As a young man, Henry Bolingbroke was the David Beckham of his day. A champion jouster rather than footballer, but equally admired. His king, Richard II, was disliked, and seeing the popular Henry as a threat, banished him to France and stole his family estates. Outraged, Henry returned from exile and was embraced as leader of a rebellion to overthrow the king. It succeeded and Henry, the obvious replacement, was crowned Henry IV. Richard was imprisoned, and eventually perhaps even murdered.
Henry found himself burdened with a country rife with discontent, with constant guerrilla warfare both in Wales and the north. Parliament was evolving into a powerful force, and offered support only in return for his promise not to raise taxes for anything but foreign wars. Everywhere he looked he seemed to see enemies who now wanted him off the throne.
Although Henry IV Parts 1 and 2 are set against this background and in reality his son the Prince of Wales was fighting for his father by the age of 14, Shakespeare deviates from history for dramatic purposes by writing the king’s heir, Hal, as a reprobate. He writes of a man watching with despair as his teenage son goes through the age-old rite of life to prove his independence.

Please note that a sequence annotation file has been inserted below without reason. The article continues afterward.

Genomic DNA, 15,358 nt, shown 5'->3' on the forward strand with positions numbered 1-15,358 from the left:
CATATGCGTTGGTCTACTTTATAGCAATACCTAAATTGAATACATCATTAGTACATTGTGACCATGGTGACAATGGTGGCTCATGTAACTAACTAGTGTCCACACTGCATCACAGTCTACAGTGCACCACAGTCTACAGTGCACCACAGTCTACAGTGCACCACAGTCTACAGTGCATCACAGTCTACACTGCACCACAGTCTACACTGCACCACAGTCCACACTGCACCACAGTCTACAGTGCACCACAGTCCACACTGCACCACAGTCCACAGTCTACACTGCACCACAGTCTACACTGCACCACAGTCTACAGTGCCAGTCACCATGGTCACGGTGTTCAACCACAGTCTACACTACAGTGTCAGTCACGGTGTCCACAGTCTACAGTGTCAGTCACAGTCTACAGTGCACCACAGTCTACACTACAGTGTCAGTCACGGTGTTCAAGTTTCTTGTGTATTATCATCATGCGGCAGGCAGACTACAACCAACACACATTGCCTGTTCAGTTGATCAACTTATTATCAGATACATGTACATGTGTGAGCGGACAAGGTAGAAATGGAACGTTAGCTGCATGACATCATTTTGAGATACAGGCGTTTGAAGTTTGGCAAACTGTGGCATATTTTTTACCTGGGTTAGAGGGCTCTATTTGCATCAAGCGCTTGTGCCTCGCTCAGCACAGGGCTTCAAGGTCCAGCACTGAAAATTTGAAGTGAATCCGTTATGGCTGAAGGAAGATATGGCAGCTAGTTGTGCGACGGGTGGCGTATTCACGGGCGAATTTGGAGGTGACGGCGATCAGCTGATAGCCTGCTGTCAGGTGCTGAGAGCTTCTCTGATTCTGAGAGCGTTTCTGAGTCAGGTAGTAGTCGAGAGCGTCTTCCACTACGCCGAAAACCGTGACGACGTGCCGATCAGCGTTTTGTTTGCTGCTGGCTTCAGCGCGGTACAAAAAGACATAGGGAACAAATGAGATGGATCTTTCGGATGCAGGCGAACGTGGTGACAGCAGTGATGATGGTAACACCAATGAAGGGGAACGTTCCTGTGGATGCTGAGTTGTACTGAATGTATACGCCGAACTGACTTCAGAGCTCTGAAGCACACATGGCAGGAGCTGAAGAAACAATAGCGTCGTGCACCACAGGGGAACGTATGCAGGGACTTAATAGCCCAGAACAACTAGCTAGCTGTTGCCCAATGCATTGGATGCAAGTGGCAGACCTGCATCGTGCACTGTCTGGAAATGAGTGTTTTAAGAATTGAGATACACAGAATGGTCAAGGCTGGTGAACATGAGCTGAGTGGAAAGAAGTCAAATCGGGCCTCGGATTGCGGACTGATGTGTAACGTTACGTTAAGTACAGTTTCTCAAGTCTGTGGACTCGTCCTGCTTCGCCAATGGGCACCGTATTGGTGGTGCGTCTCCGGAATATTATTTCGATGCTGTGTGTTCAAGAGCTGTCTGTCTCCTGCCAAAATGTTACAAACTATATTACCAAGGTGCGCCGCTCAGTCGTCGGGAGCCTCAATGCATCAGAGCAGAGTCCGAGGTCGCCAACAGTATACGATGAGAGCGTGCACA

Wherever the king turns there is turmoil. That, and the guilt he feels for deposing Richard II, turns him melancholy and eventually breaks his health. But as his hour comes to die, he finds comfort in the realisation that his son has grown into a magnificent young man, much better suited to the throne than he ever was. As he dies, he advises him to do what rulers the world over do (viz Mrs Thatcher in the Falklands or President Bush in Iraq) and concentrate on foreign wars to make people forget their problems at home. This Hal does to tremendous effect in the next play, Henry V.
These plays resonate today because, as in so much of his work, Shakespeare seems, more than anything, interested in human nature. And human nature never changes. I last played Shakespeare on film in 2004 in The Merchant of Venice with Al Pacino. To have another chance to do so opposite a strong cast has proved a memorable time. We collaborated in the hope of making this 400-year-old play sing to today’s audience. I hope we’ve succeeded.
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